I couldn't put a category to this page because those letters mean so much more than one or two categories, but I choose textiles. They stand for the Australian and New Zealand Army Corps.
These letters represent my father, who served in the second world war and was forever damaged by the experience although it was the one service in his life that made him proudest and gave his life meaning.
I have an old photo of a lost relative somewhere in the house. He served in the First World War, that makes him an original ANZAC. I think he must have been a cousin of my father, he only looked 17 or 18 at the time. I have held onto that photo for years. It is in an oval frame and the glass is broken. It is the same kind of photo I have seen in bush pubs, in the hall between the bars. Lost young men who never returned.
What has this got to do with Textiles you ask?
All those things the women made with love for their men folk on the other side of the world, they were mostly textiles. The uniforms they wore, the flag they fought under.
I found this poem. by Jim Brown, (I think,) called "The ANZAC on the wall". There are lots of these photos all over the country.
LEST WE FORGET
The Anzac on the Wall
Loitering in a country town, 'cos I had some time to spare
I went into an antique shop, to see what was there.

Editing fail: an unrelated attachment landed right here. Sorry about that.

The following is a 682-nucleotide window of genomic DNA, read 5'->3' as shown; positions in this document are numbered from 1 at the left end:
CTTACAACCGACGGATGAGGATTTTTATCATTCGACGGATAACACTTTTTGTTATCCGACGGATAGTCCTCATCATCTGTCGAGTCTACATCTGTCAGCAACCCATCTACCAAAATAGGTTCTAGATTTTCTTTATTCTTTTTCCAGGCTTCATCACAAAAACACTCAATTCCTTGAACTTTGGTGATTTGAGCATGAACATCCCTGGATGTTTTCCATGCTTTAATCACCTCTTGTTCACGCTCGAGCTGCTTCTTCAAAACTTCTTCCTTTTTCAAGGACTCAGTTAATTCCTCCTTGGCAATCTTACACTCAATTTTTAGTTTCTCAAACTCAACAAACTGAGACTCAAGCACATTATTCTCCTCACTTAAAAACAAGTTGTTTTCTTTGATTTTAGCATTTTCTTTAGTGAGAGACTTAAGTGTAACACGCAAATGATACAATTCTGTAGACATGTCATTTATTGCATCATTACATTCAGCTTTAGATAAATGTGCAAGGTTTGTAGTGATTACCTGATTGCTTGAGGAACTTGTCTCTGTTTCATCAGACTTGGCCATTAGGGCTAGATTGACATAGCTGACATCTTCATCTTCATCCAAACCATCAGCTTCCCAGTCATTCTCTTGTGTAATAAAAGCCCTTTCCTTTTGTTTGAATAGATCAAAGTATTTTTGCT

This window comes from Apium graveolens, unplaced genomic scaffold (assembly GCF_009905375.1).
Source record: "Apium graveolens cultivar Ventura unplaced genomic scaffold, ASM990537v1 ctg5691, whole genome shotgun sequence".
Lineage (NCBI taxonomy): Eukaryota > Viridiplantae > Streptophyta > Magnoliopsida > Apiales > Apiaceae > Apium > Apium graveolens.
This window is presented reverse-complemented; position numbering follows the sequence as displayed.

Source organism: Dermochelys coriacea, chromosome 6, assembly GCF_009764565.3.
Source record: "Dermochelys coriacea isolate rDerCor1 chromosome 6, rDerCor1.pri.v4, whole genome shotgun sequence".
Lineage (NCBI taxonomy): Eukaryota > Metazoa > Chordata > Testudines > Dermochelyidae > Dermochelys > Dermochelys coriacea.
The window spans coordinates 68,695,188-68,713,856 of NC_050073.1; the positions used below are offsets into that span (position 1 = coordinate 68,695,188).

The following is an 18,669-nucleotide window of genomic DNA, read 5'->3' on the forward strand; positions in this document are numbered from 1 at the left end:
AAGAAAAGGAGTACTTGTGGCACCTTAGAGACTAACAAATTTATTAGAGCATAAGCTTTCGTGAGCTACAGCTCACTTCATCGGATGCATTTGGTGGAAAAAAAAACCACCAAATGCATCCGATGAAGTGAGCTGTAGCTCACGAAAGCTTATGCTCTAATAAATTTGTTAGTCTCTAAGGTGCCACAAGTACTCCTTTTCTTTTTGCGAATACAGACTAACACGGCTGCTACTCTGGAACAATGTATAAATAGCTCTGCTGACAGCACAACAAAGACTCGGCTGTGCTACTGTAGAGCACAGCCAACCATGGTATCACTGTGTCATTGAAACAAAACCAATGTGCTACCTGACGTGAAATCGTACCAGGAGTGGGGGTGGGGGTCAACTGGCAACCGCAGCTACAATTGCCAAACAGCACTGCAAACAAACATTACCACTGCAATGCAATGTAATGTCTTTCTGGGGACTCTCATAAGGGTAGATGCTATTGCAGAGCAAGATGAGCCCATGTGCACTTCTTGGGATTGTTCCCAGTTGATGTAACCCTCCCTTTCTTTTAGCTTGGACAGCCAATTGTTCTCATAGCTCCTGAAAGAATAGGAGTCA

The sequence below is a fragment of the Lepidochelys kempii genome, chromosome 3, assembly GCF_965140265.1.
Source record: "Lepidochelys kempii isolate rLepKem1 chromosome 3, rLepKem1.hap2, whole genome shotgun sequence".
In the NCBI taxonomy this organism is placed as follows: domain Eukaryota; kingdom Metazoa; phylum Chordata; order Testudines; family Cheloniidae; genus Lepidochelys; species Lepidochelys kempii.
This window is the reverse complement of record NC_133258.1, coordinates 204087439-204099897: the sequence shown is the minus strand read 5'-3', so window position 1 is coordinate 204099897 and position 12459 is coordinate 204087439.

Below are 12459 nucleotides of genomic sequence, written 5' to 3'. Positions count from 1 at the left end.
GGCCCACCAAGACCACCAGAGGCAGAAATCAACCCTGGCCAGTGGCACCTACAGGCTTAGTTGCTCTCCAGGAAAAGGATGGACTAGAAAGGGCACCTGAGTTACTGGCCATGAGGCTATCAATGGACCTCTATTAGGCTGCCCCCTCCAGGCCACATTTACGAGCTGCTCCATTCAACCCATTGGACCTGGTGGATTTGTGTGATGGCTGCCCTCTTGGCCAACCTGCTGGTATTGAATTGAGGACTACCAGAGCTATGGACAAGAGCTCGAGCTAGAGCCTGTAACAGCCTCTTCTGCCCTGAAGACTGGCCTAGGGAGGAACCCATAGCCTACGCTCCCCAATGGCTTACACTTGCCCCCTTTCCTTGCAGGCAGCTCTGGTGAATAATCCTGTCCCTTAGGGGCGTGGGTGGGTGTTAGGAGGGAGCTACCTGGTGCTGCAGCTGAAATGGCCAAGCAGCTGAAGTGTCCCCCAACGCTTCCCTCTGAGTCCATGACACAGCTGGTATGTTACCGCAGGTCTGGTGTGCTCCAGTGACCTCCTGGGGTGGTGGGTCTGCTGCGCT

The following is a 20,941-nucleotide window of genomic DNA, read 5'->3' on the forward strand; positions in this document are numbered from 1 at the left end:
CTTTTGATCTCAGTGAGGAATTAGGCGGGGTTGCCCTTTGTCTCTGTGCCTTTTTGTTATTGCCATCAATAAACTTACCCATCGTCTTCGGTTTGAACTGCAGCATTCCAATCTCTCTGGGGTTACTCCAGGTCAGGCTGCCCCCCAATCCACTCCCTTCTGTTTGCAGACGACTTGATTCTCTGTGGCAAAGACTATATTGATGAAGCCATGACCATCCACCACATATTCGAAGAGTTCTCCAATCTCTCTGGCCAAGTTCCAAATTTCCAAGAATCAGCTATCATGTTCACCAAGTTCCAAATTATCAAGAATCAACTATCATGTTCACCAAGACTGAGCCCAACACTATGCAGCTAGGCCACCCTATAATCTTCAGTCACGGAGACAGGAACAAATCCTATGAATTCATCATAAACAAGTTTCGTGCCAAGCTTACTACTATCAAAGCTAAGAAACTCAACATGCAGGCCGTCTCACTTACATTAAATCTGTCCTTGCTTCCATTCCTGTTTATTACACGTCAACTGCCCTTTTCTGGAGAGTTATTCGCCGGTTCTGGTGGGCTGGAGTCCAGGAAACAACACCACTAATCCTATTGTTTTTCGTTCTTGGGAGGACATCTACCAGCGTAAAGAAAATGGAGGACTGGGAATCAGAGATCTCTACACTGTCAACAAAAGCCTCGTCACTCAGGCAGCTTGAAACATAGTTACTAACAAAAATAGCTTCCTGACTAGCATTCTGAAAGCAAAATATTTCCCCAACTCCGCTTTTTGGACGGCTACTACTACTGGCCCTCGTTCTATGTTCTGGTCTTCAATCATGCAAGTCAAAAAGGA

Bikes and pumps, and kero lamps, the old shop had it all,
then I was taken prisoner, by the Anzac on the wall.
Such an honest open face, a young man in his prime,
and when I looked at the photograph, his eyes locked onto mine.
A face so proud and confident, inside a wooden frame,
I felt myself drawn to him, in a way I can't explain.
"That Anzac have a name?" I asked, the old bloke didn't know.
He said, "Those who could have told me passed on long ago."
Anyway the old bloke kept on talking, and according to his tale,
the photo was unwanted junk, bought at a clearance sale.
"I asked around" the old man said, "But no one knew his face",
he's been up on that wall for years, deserves a better place,
someone must have loved him, it seems a shame somehow."
I nodded, and said quietly, "Oh well I'll take him now."
So you come home with me mate - too long you'd be alone,
I don't even know your name mate, but you're welcome in my home.
Did you fight at Flanders? Or perhaps Gallipoli?
I'll never know the answer, but I know you fought for me.
I wonder where they sent you mate, when you answered the call,
Were you killed in action, did you have a home at all?
You must have had a family - will you be claimed one day?
To be honest mate, I hope not, cause I'm proud to have you stay.
Sometimes visitors look at you, and then they question me,
And I tell a small white lie, and claim you're family.
They say, "You must be proud of him", I tell them one and all -
that's why you got pride of place mate - the Anzac on the wall!